My favorite collection of memories are the ones of Sunday mornings when my dad and I would take long car rides around the Washington D.C. area. On these particular Sundays I’d find myself awake around 7am, sleep instantly having vanished from my eyes the moment they were opened. Making the most of it, I’d amble down the stairs into the kitchen, lured by the smell of fresh coffee, to find my dad thumbing through the Sunday classifieds over three pieces of toast, dressed in his off-day bagel shop owner attire (jeans and a dark polo), presumably searching for his next business venture.
By the time I’d have entered the kitchen he’d already have a few destinations in mind, himself having been up since 4 (the fate of many a restaurateur on his day off). Ordinarily these places would be located in two very different parts of the D.C. metro area. This always added to the sense of adventure.
As I’d approach the kitchen table, he’d look up, smile a warm “good morning,” and nudge the plate of toast toward as I sat down.
“Want to go for a ride?”
“Great. Get something to eat and then get dressed.”
I don’t remember much about the places we’d see on these morning drives. There were the occasional trips through White’s Ferry at Point of Rocks to get from Maryland to Virginia, the winding roads in the northern and western parts of the area, the actual destinations themselves of course, and of course the weekly stop at Montgomery Donuts for a bear claw or apple fritter.
What I remember best of all is Casey Kasem counting’em down on the radio each week.
As with the Sunday itineraries, I can’t claim to know the top 10 or even number one top songs of each Sunday morning’s ride, but certain songs definitely stand out: Fields of Gold-era Sting, early Sheryl Crow, and, of course, Kiss From a Rose-era Seal.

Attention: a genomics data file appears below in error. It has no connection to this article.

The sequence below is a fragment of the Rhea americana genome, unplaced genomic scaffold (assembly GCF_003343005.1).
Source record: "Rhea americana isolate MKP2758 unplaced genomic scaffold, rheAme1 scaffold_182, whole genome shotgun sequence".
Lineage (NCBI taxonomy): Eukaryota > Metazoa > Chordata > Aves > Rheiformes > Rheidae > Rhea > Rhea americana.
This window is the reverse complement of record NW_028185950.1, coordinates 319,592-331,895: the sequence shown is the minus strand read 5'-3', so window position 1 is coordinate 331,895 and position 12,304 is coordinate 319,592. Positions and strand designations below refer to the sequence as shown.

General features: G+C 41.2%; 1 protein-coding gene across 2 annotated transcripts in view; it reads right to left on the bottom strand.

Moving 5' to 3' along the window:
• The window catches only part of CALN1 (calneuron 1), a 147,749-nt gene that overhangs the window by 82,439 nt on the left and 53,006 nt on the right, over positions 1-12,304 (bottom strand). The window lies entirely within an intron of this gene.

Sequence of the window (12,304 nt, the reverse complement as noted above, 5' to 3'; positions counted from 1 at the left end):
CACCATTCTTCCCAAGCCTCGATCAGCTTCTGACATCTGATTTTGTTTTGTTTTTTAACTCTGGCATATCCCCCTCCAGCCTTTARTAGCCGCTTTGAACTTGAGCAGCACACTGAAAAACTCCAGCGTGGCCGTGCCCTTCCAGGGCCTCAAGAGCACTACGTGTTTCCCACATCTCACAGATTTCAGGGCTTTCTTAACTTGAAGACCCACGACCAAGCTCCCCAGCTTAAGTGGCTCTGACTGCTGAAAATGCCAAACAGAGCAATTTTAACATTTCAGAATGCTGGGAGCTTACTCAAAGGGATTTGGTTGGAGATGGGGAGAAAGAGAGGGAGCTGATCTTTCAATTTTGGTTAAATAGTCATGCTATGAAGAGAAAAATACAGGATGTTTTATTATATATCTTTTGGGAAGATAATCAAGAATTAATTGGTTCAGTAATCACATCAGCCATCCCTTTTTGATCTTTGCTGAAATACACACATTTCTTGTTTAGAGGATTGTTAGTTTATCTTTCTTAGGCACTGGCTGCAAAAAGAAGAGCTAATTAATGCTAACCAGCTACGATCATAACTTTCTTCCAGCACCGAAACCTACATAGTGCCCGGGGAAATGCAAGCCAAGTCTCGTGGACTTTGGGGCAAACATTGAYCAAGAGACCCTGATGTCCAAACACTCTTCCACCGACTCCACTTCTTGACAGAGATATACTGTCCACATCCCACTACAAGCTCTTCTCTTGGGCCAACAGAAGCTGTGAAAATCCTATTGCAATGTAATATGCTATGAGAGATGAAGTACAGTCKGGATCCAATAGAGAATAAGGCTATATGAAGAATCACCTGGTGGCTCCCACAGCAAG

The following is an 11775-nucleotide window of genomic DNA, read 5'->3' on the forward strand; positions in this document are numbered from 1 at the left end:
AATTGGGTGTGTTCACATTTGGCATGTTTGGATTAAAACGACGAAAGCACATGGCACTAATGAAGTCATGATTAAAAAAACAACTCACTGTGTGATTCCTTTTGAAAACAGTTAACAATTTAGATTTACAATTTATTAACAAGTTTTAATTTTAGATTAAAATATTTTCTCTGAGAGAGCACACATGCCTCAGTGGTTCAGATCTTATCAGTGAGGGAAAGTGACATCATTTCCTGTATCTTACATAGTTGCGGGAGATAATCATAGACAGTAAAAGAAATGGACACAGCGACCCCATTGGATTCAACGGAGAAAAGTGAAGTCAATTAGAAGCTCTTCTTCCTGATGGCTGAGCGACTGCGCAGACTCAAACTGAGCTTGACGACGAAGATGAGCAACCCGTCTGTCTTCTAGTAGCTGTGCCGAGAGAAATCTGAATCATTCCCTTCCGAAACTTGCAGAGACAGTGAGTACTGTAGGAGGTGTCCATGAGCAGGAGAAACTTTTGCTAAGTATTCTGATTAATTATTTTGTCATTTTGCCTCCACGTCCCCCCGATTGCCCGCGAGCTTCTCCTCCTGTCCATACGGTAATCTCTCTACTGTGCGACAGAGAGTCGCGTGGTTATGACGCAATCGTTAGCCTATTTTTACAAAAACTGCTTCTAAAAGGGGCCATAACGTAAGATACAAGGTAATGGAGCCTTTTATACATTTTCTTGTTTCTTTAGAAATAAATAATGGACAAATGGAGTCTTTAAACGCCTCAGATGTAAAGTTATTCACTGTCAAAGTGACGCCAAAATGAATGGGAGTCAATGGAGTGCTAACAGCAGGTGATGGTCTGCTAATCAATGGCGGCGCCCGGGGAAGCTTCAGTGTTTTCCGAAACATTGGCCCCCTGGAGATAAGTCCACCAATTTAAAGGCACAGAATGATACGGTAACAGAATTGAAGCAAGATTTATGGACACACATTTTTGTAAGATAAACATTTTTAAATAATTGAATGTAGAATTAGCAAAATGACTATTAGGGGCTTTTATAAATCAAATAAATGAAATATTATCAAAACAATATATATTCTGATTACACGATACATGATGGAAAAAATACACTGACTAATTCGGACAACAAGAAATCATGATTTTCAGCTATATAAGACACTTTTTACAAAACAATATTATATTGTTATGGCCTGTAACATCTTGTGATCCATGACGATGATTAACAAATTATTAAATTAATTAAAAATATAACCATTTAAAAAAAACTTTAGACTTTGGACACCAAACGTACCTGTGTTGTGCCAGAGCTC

I’ve been thinking a lot about these drives recently. They’re linked to a peaceful, easy feeling that I don’t often afford myself these days. They harken back to a time when my greatest concerns were things like my grade on an elementary or middle school test, how I was fitting in at school, or, during the latter drives during high school, if that girl was interested in me as much as I was in her. It occurs to me that the issues haven’t changed so much since then. But there are other responsibilities that come with adult life, and as dad knew, these additional responsibilities take up additional time.
Still, the time we shared in the car on those Sunday rides was free of all that. It was real, quality leisure time, meant for relaxing and looking out the window at the passing landscape. Of course these rides weren’t completely void of the occasional heart to heart conversation (this also being quality father-son catch up time). But by and large I remember these trips as relaxing. Fun. Cool, even. And Casey Kasem’s countdown tied the whole picture together with his well-practiced, even-toned, and optimistic delivery.
Things may have changed some, but I think I can definitely find time to set aside for that sort of leisure time, as busy as I am. Casey Kasem may no long count’em down every week, but good options abound these days. The next musical companion for my own rambling Sunday morning drive.